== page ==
The ESPiNation of Geography

On March 29, 1976, the great illustrator Saul Steinberg secured his place in sports history with a New Yorker cover called “View of the World From 9th Avenue.” In the drawing, 50 percent of the United States consists of the blocks between Ninth and the Hudson River in New York City, and the other 50 percent is almost completely barren, save for a few lumps of stone somewhere near Denver and a grove of trees in Las Vegas.

For years, art historians, sports broadcasters, Jeter-watchers and fans of Big East basketball—all of them residing within a 200-mile radius of Bristol, Connecticut—have discussed with a mix of awe and delight how Steinberg managed to encapsulate the worldview of ESPN three years before the network was founded. ESPN simply took Steinberg’s painterly vision and made it real: In ESPN world—as we’ve learned from years of reading and listening—the dysfunctional Mets and Jets are more important than San Francisco’s high-achieving Giants and 49ers, St. John’s University is better at basketball than San Diego State, and Nevada is pronounced with the word “awwww” in the middle. (“Alabawwwma” is spared a similar mangling; the ESPN map’s chief difference with Steinberg is the American South becomes disproportionately large from September through January.)

None of this would make me in the least grumpy if it didn’t completely deform the landscape of American sports.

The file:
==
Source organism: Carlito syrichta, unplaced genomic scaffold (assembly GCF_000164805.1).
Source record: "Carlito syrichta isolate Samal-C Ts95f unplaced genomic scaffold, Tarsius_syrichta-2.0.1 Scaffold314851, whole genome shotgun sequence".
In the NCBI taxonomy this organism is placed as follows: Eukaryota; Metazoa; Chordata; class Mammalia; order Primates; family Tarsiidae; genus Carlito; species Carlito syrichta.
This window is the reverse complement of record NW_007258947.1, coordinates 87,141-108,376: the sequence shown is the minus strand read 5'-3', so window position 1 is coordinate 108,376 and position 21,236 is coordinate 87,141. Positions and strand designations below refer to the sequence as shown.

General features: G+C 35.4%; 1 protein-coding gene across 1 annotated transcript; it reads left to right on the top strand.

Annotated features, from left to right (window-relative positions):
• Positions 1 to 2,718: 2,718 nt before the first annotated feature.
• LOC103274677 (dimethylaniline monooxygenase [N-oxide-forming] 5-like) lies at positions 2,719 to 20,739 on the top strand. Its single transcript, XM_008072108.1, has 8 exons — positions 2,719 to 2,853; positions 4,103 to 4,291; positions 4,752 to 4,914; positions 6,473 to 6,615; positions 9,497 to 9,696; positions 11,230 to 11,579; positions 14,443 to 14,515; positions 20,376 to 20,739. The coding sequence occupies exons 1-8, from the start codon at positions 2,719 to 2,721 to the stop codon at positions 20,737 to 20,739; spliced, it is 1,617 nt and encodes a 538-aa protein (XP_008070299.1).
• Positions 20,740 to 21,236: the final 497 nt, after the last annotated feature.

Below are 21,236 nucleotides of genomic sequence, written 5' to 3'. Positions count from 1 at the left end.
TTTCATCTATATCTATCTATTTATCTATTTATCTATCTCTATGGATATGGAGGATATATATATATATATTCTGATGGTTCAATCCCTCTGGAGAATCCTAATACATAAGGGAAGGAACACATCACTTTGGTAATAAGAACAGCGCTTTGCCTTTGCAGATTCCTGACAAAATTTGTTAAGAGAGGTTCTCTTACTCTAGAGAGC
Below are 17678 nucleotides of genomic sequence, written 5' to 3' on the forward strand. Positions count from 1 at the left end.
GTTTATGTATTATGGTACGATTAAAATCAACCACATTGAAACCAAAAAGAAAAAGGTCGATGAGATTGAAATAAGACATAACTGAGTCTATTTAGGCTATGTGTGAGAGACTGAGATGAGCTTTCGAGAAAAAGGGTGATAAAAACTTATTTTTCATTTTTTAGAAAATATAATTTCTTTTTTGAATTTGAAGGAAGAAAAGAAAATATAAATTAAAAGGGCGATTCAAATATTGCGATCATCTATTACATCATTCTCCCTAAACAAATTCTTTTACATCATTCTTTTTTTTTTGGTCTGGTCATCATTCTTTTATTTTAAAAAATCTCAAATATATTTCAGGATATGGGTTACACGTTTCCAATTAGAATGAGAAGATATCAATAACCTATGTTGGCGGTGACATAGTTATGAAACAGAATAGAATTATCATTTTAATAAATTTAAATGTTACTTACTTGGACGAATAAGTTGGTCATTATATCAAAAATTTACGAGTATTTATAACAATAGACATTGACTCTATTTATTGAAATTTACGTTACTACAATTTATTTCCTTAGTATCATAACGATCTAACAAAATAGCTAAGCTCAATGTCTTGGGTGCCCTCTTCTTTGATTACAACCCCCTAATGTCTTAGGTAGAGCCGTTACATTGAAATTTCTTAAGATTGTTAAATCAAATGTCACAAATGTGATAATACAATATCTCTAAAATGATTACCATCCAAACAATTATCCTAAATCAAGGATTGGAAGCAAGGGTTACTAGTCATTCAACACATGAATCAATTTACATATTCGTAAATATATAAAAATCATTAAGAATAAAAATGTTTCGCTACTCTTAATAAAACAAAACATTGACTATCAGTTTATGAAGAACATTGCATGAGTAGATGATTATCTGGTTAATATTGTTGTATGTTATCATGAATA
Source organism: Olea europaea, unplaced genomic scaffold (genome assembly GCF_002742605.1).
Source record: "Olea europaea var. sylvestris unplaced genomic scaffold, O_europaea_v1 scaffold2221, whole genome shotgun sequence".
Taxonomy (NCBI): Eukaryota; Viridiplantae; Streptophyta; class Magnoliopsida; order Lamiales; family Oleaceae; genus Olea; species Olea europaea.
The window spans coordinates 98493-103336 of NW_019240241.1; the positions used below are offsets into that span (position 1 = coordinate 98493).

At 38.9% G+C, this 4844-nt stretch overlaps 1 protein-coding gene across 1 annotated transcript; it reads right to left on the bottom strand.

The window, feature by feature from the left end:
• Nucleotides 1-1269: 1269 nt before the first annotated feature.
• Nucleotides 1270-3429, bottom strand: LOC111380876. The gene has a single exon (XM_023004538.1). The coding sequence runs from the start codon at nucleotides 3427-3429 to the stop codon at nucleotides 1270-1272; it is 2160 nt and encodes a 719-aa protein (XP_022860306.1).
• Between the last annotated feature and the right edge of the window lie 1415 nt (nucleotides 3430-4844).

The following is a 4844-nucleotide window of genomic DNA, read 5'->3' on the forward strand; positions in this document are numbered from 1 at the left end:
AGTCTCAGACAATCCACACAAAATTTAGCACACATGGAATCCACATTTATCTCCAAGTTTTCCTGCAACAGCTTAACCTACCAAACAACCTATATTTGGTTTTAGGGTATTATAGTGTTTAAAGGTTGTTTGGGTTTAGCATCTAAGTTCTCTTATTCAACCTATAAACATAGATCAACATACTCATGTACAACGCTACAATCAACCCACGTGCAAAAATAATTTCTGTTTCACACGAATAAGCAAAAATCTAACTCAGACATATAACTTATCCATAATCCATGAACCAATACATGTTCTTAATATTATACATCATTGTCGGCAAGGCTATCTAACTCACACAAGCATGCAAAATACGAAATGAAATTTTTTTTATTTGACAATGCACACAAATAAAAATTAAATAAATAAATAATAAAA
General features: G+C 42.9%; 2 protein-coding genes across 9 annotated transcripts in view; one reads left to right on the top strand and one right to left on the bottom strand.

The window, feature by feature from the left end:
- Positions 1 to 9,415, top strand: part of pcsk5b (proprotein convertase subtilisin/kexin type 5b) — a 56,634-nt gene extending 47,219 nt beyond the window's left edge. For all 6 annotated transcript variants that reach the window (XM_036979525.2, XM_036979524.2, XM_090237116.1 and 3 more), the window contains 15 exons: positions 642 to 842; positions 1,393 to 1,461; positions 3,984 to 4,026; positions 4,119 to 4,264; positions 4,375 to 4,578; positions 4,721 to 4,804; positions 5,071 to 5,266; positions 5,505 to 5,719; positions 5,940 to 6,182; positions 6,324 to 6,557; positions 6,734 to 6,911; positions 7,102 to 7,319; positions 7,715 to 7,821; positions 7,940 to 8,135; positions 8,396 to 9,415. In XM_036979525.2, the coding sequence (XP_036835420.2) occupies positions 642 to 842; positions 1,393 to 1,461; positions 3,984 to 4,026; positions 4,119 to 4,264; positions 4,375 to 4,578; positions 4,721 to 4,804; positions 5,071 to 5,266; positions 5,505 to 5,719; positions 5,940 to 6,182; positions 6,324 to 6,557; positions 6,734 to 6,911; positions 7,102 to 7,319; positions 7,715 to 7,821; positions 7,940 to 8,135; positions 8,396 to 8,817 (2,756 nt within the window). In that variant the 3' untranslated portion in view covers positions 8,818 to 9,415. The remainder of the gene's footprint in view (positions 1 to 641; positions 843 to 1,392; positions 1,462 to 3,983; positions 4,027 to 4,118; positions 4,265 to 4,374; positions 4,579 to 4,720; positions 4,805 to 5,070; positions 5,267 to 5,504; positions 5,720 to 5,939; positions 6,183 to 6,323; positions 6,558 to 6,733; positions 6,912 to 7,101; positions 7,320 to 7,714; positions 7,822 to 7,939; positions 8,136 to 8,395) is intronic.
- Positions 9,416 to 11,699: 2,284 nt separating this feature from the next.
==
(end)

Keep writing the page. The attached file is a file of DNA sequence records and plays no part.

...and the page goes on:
Statistically, the Mountain West Conference ranks third in basketball, but as of Jan. 4, only two of its teams are ranked in The Associated Press Top 25. The Big East is just one-tenth of a point ahead of the Mountain West in the number-crunch but has six teams in the AP Top 25. Earlier this season, New Mexico lost its first game of the year and dropped out of the rankings. The moment New Mexico moved back into the rankings, UNLV fell clear off the list from No. 20 after losing by six points as road underdogs at North Carolina. It was only the Rebels’ second loss of the year.

ESPN does not make the rankings, but the sportswriters who make the rankings live on a strict diet provided by the ESPN cafeteria.

Trifling? Hardly: The ESPiNation of American geography has caused entire institutions of higher learning to replace the maps in all textbooks with Steinberg’s map. Thus Boise State University spent the last year convincing itself that it occupied a penthouse flat on Ninth and Broadway and was natural football rivals with Syracuse. That sort of thing costs money: Have
you ever tried to sneak an extra offensive lineman into the overhead compartment on Allegiant?

The good news is that Boise State is tearing up its Steinberg map and staying in the Mountain West. The other good news is that apparently there’s a nice grove of trees in Vegas. Hopefully they’ll bear fruit in March.